I'm currently working with a web application written in Python (and using SQLAlchemy). In order to handle authentication, the app first checks for a user ID in the session, and providing it exists, pulls that whole user record out of the database and stores it for the rest of that request. Another query is also run to check the permissions of the user it has stored.
I'm fairly new to the web application development world, but from my understanding, hitting the database for something like this on every request isn't efficient. Or is this considered a normal thing to do?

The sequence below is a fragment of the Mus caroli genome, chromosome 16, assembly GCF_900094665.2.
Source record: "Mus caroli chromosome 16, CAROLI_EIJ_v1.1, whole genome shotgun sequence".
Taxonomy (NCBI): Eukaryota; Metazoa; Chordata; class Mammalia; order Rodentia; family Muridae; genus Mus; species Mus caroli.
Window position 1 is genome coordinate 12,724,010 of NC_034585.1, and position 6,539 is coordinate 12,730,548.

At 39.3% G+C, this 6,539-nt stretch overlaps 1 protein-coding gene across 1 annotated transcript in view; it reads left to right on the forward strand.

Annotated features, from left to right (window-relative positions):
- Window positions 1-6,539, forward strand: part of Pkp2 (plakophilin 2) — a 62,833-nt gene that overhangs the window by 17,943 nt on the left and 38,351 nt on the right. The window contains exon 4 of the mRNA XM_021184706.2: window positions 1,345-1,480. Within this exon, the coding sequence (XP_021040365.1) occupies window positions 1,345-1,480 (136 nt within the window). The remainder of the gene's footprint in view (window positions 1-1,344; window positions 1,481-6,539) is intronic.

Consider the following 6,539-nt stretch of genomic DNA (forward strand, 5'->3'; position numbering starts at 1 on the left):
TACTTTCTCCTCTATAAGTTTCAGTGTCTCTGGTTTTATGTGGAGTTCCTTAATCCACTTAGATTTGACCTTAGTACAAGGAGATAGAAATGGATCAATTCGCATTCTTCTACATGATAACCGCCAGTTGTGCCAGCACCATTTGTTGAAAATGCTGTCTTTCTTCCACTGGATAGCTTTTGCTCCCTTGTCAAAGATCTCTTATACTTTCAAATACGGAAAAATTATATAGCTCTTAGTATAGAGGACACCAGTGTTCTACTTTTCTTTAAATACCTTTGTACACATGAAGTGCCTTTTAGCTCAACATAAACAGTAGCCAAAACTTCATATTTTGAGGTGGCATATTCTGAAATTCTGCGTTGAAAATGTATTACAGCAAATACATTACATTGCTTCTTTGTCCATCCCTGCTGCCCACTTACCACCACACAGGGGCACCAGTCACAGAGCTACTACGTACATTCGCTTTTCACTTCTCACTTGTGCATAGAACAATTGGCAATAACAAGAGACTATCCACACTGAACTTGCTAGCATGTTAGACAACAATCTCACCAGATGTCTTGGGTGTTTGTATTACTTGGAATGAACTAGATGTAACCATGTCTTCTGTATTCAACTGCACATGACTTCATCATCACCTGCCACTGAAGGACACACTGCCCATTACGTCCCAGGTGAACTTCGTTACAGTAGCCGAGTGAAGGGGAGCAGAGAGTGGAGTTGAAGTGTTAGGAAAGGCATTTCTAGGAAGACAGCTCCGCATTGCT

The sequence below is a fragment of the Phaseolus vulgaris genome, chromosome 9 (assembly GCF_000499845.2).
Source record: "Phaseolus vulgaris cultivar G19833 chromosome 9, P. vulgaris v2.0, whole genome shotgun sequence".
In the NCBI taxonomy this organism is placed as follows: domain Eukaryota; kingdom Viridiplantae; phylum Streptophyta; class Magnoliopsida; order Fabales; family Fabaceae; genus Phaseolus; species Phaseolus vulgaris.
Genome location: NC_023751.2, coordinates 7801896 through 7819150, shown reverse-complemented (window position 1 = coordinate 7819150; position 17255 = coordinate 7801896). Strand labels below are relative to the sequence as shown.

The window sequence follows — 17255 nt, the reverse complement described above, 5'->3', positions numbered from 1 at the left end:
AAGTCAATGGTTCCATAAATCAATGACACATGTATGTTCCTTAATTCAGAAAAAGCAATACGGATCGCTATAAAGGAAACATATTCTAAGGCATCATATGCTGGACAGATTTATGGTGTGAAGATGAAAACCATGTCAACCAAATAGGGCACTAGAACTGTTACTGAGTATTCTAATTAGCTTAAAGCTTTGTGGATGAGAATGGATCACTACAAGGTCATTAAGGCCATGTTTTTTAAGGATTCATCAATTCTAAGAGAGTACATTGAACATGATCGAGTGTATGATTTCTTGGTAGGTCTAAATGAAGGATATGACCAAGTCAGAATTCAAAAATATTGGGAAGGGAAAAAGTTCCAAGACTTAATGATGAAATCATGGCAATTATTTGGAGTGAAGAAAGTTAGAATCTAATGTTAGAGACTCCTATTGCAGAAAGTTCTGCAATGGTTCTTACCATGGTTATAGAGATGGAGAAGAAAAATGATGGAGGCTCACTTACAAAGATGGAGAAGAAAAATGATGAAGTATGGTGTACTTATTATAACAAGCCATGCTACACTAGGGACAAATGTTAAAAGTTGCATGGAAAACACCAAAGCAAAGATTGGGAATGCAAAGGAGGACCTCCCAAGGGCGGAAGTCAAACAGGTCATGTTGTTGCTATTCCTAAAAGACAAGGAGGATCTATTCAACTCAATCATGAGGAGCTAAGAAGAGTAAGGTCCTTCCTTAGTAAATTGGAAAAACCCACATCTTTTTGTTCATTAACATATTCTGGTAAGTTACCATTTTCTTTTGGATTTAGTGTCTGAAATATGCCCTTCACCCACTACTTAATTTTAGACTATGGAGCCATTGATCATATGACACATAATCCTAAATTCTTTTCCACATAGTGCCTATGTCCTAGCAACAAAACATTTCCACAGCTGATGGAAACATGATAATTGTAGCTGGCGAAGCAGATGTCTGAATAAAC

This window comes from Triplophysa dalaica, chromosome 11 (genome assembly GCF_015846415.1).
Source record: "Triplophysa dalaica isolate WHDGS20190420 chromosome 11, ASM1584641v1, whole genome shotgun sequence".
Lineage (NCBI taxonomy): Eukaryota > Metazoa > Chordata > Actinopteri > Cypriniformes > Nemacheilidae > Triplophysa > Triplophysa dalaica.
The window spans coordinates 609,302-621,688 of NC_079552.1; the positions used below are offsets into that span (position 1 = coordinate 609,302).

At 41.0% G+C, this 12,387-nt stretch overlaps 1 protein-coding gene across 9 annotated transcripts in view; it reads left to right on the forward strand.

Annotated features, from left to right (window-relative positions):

The only thing I've thought of so far is pulling up this data once, and storing what's relevant (most of the data isn't even required on every request). However, this brings up the problem of what's supposed to happen if this user record happens to be removed in the interim. Any ideas on how best to manage this?